Budgets are tighter and the advent of app stores means companies do not need to pay for your applications – the consumer can do it directly.
If you are angling for a deal that will see your application pre-embedded on a phone – that is, your application will be on the phone when it is sold – you need a viable business model.
It is that model and a distribution deal with a phone manufacturer that will get you in front of millions of users from whom you can set about making money.
Working with a big company
If you do enter partnership, as a small company working with a big company, at times the process can seem opaque and protracted.
As a small company we turn things around in days and like to see an immediate impact. It is hard for us to justify work that will not see a return within three months. Big companies work on very different timescales – quarters, halves, years and more.
An eternity to a small company is a brief moment to a big one. Going through the process of agreeing and signing-off a contract can take a painfully long time.
Another problem with big companies is their sheer number of employees.
We have one person for every job, sometimes one person for several jobs, and everyone in the company knows everything or can find it out quickly.
With big companies we often do not know if we are talking to the right person.
We might be contacting an account manager, but there may well be nine other account managers, each with a tightly defined area of focus – one of whom would be more appropriate.
To complicate matters further, when personnel change within a big company you might not find out about it. Your link can suddenly be lost.
Finally, be aware that partnerships with big companies carry real risks. You will be tied and exposed to a company’s strategy and its shifts.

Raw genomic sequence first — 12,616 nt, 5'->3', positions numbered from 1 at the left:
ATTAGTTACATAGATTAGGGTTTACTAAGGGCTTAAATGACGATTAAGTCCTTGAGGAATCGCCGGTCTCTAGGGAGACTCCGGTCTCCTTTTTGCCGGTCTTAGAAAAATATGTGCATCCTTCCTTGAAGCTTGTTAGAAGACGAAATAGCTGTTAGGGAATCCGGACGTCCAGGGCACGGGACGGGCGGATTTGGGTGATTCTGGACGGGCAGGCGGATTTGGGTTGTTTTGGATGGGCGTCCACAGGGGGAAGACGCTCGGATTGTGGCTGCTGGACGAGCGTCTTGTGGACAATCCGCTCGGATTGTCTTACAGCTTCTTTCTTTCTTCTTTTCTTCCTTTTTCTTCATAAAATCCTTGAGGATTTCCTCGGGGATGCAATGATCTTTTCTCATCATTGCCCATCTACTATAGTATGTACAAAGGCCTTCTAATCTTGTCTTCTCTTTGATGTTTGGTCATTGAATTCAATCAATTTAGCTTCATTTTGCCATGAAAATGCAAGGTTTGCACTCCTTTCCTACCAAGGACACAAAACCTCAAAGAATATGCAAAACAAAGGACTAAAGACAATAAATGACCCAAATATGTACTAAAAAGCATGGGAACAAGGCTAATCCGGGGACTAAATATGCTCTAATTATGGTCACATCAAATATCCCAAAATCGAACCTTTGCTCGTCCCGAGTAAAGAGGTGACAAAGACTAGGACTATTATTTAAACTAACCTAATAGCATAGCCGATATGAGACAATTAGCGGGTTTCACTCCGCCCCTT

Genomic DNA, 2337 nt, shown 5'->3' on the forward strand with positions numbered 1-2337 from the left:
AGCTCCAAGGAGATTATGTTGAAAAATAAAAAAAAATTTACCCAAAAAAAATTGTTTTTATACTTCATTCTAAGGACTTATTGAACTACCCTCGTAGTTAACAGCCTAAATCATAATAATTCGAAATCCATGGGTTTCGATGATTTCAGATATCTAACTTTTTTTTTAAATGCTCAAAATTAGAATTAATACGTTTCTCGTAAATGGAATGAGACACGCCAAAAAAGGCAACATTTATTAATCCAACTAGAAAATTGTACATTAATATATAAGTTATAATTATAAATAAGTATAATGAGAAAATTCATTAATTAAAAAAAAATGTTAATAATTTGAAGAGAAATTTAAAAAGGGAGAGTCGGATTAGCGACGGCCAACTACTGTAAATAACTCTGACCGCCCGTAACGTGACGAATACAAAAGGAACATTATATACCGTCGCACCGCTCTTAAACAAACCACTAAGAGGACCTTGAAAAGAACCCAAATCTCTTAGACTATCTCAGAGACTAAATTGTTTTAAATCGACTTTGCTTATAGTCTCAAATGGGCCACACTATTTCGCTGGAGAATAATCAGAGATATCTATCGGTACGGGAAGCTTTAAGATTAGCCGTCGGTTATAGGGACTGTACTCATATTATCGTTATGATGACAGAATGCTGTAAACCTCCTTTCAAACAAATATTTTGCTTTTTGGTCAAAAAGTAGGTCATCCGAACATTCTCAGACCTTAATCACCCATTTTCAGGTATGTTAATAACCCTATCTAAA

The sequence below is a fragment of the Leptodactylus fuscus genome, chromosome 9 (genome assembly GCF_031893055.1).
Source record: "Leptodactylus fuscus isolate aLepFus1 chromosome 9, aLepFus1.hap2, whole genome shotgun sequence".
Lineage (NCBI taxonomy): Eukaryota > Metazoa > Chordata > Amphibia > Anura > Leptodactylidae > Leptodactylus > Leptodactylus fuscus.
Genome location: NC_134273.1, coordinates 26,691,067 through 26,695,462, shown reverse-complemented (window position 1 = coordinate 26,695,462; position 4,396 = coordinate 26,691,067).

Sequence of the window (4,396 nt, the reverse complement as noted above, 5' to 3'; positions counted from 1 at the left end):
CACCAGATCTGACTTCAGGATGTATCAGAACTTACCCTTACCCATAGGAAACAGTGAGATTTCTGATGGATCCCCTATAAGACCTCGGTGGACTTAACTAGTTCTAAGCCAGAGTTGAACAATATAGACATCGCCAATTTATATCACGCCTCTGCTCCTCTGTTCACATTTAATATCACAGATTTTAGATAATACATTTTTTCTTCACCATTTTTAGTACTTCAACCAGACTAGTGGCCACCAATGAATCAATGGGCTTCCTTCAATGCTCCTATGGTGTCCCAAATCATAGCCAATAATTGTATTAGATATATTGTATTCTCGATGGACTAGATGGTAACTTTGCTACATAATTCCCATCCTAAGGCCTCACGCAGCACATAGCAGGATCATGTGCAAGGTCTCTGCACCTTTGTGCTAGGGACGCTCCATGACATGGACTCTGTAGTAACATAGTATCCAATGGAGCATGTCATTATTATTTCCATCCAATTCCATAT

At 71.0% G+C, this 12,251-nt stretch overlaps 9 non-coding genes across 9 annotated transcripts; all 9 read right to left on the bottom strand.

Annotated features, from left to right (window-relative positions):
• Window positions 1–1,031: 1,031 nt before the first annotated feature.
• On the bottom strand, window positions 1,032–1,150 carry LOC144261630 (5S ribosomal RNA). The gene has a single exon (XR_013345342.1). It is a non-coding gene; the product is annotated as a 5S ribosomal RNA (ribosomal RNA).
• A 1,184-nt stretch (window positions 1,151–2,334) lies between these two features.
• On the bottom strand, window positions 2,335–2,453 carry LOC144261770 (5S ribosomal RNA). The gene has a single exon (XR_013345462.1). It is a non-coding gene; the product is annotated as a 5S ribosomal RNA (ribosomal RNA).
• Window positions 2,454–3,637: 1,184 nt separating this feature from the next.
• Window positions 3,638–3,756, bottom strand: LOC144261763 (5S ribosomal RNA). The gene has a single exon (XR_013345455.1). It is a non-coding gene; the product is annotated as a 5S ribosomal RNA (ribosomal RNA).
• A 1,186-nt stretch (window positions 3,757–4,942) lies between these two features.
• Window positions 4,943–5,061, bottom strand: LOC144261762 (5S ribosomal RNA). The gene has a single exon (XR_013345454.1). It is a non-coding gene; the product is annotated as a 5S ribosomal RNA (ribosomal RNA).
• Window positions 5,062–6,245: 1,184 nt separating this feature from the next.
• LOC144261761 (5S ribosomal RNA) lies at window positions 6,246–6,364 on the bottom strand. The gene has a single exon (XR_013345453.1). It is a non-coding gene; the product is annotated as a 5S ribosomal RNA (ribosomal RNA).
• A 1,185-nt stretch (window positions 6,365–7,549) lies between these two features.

Operational nitty gritty
One noteworthy aspect of working with big companies is the financial and operational robustness that they enforce. It can be painful, but ultimately such rigor is extremely beneficial.
We were fortunate. Most of our systems and controls were already robust thanks to our Web business – meeting the requirements of big companies has not been a problem.
But it is worth listing the areas we modeled and audited to ensure readiness.
These included ensuring that our payment and reporting systems could handle a massive spike in load, that our Web site was secure and that our testing process was thorough and robust.
Big companies are extremely sensitive about bugs in the software that they ship.
Their testing cycles are incredibly thorough and have strict deadlines. Some of their tests may be normal for a large organization, but are time-consuming for a small company.
For example, we would not normally test whether an application can cope with a user repeatedly switching back and forth between Chinese and English whilst in the middle of sending a postcard.
Build app. Get distribution. Succeed – we hope
How to summarize what we have learned about creating a mobile business?
Your application has to have a business model – and then it is all about distribution. Having a great application goes a long way, but getting in front of the user is the most important thing.
To reach huge volumes of users you either need to have a massive brand, be one of the tiny minority of applications that just take-off, or start pursuing distribution partners.